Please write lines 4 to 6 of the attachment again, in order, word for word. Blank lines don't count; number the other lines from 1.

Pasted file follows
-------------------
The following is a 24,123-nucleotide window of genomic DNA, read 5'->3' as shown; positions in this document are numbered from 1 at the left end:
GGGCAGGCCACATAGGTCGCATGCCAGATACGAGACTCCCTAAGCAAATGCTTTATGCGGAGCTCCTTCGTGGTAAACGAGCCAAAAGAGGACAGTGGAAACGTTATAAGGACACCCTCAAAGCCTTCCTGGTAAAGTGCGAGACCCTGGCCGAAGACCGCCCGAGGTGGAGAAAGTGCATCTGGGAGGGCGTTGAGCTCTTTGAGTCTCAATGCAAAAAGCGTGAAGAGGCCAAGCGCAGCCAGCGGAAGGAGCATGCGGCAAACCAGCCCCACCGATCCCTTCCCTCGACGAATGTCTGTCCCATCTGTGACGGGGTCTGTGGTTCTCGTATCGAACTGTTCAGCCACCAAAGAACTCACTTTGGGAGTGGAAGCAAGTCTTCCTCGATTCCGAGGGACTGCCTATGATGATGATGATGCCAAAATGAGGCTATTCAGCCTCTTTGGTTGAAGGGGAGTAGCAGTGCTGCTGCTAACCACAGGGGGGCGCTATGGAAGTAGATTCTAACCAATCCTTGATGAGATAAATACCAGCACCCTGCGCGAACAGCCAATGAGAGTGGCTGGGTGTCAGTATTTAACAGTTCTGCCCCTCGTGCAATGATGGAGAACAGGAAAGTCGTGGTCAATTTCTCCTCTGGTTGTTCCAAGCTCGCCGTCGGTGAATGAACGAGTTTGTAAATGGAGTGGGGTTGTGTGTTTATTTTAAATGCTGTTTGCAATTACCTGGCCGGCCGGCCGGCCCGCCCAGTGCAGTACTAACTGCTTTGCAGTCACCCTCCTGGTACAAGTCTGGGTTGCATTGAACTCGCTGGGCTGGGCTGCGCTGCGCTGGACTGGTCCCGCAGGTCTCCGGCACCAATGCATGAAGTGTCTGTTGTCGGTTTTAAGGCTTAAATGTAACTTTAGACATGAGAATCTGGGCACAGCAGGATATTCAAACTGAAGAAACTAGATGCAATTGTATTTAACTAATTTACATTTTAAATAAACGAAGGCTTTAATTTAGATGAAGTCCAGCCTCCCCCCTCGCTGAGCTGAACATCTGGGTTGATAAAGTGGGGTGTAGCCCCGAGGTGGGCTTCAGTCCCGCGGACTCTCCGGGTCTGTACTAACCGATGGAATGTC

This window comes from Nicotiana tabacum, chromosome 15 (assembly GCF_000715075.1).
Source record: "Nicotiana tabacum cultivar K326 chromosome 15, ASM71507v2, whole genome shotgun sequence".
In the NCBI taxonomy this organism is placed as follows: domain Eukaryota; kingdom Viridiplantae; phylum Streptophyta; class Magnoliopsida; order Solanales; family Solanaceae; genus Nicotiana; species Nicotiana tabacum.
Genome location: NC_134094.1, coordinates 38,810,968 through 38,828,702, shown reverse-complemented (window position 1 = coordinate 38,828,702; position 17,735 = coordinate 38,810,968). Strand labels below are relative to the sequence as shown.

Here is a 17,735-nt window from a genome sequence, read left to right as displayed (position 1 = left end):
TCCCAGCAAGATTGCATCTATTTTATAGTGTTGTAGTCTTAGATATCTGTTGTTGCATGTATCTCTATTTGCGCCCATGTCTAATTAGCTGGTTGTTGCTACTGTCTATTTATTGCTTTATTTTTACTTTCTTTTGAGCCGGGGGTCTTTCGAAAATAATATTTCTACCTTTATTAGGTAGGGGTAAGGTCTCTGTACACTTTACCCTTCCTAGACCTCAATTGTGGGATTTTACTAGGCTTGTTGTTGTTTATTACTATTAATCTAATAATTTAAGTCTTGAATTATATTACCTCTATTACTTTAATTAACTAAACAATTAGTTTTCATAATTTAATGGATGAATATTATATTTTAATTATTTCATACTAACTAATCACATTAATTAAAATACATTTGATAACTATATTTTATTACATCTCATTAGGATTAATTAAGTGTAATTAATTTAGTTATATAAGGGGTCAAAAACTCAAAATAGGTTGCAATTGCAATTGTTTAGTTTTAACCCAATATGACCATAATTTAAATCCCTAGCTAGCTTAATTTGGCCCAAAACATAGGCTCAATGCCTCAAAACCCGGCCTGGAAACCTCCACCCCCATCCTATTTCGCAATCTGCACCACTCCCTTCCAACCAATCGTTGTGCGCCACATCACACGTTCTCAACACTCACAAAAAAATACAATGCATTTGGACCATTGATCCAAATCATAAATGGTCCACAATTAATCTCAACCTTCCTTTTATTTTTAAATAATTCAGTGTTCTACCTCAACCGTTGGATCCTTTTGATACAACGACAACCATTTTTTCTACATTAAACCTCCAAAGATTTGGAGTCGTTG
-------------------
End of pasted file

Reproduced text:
Source record: "Nicotiana tabacum cultivar K326 chromosome 15, ASM71507v2, whole genome shotgun sequence".
In the NCBI taxonomy this organism is placed as follows: domain Eukaryota; kingdom Viridiplantae; phylum Streptophyta; class Magnoliopsida; order Solanales; family Solanaceae; genus Nicotiana; species Nicotiana tabacum.
Genome location: NC_134094.1, coordinates 38,810,968 through 38,828,702, shown reverse-complemented (window position 1 = coordinate 38,828,702; position 17,735 = coordinate 38,810,968). Strand labels below are relative to the sequence as shown.